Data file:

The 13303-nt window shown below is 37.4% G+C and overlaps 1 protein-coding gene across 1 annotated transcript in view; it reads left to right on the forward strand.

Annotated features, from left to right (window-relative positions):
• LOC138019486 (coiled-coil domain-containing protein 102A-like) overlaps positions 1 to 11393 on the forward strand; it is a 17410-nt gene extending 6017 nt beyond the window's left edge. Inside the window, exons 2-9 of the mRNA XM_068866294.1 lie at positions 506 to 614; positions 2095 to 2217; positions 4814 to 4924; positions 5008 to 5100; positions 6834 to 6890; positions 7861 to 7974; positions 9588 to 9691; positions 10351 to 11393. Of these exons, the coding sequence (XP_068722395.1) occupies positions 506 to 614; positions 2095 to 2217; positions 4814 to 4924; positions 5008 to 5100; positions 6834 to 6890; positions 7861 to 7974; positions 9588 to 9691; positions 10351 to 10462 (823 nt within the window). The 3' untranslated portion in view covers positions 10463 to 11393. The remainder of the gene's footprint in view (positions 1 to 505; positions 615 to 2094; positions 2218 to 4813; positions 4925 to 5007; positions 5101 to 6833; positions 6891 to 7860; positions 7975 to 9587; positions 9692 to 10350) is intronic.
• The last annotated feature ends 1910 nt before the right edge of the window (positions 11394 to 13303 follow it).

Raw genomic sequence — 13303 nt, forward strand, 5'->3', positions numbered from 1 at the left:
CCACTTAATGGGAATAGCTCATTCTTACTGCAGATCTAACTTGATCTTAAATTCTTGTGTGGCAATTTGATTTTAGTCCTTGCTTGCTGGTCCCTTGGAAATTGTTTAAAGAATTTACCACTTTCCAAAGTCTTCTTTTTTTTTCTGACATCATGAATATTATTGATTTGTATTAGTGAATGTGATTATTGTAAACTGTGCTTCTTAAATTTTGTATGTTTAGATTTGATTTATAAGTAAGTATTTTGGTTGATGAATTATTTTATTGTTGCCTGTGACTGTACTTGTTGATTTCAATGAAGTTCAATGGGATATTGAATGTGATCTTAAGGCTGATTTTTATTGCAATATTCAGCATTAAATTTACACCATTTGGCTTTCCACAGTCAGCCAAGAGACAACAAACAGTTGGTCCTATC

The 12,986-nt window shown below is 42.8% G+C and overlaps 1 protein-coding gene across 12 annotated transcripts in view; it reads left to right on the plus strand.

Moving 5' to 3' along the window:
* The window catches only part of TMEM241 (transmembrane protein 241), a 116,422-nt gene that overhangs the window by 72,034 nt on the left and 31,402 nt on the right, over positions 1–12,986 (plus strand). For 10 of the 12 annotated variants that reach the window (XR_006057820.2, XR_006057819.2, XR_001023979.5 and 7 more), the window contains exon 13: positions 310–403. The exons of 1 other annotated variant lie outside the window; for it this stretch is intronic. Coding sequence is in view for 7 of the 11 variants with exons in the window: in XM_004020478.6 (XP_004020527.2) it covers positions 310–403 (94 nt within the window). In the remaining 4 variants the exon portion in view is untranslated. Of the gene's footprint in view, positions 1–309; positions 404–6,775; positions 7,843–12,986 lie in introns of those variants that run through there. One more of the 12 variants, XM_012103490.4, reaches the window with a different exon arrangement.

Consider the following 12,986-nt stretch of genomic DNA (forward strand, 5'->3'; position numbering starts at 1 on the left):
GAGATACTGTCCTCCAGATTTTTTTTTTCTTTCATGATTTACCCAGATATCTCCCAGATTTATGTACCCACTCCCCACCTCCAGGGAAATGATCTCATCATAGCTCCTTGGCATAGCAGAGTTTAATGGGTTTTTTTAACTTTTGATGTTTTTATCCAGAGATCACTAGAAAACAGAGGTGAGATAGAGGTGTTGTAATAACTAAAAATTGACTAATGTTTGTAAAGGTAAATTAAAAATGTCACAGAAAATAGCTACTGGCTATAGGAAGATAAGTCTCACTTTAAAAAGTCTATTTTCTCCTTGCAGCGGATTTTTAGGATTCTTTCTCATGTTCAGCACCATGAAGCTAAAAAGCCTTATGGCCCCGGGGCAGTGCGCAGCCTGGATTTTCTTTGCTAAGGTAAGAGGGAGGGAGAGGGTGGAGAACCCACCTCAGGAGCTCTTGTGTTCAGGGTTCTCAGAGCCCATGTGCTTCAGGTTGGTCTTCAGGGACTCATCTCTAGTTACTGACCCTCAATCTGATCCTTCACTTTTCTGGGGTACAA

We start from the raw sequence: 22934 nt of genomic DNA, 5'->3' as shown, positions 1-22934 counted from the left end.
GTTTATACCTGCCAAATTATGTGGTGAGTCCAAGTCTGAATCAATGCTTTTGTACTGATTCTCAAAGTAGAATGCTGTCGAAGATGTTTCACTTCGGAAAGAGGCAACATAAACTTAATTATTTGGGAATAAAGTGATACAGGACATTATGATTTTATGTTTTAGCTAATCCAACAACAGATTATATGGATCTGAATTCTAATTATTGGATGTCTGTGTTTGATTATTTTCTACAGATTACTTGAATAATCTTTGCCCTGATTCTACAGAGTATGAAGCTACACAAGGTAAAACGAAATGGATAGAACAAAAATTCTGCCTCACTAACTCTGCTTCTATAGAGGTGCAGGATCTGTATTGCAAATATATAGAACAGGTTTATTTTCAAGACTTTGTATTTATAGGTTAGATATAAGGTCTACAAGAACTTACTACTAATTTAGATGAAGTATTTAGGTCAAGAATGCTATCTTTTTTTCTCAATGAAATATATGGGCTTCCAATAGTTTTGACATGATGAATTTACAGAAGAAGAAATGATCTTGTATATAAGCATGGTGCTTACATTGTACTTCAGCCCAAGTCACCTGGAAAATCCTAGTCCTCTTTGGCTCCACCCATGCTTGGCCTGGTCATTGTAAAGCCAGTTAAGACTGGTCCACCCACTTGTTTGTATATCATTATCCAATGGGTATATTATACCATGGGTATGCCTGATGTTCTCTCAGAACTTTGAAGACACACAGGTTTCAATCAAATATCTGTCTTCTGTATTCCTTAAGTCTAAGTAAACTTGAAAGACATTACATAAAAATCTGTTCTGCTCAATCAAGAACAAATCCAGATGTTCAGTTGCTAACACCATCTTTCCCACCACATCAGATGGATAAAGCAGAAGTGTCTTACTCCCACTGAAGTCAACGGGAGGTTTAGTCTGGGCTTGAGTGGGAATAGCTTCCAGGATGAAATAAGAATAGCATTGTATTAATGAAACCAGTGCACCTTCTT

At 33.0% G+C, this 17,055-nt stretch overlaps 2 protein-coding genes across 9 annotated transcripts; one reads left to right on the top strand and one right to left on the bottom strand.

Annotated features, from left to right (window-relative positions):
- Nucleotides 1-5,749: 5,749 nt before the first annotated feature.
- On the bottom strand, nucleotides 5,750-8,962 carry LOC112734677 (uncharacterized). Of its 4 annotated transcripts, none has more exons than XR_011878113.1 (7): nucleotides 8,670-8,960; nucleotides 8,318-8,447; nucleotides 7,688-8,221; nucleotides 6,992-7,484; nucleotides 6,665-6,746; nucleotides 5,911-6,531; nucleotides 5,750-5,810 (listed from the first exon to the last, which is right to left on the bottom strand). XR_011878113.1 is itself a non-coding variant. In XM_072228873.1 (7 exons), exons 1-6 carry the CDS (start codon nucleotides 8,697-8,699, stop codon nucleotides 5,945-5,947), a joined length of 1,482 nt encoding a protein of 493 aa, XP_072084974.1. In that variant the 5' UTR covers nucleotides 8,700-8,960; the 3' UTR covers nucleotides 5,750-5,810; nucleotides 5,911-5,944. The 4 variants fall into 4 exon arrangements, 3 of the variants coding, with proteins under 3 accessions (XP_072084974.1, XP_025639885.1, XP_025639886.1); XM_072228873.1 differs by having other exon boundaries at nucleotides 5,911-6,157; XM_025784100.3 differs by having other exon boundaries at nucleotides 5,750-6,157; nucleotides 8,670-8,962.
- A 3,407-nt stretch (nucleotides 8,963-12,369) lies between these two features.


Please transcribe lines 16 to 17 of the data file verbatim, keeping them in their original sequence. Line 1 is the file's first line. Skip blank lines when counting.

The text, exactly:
- Nucleotides 1-5,749: 5,749 nt before the first annotated feature.
- On the bottom strand, nucleotides 5,750-8,962 carry LOC112734677 (uncharacterized). Of its 4 annotated transcripts, none has more exons than XR_011878113.1 (7): nucleotides 8,670-8,960; nucleotides 8,318-8,447; nucleotides 7,688-8,221; nucleotides 6,992-7,484; nucleotides 6,665-6,746; nucleotides 5,911-6,531; nucleotides 5,750-5,810 (listed from the first exon to the last, which is right to left on the bottom strand). XR_011878113.1 is itself a non-coding variant. In XM_072228873.1 (7 exons), exons 1-6 carry the CDS (start codon nucleotides 8,697-8,699, stop codon nucleotides 5,945-5,947), a joined length of 1,482 nt encoding a protein of 493 aa, XP_072084974.1. In that variant the 5' UTR covers nucleotides 8,700-8,960; the 3' UTR covers nucleotides 5,750-5,810; nucleotides 5,911-5,944. The 4 variants fall into 4 exon arrangements, 3 of the variants coding, with proteins under 3 accessions (XP_072084974.1, XP_025639885.1, XP_025639886.1); XM_072228873.1 differs by having other exon boundaries at nucleotides 5,911-6,157; XM_025784100.3 differs by having other exon boundaries at nucleotides 5,750-6,157; nucleotides 8,670-8,962.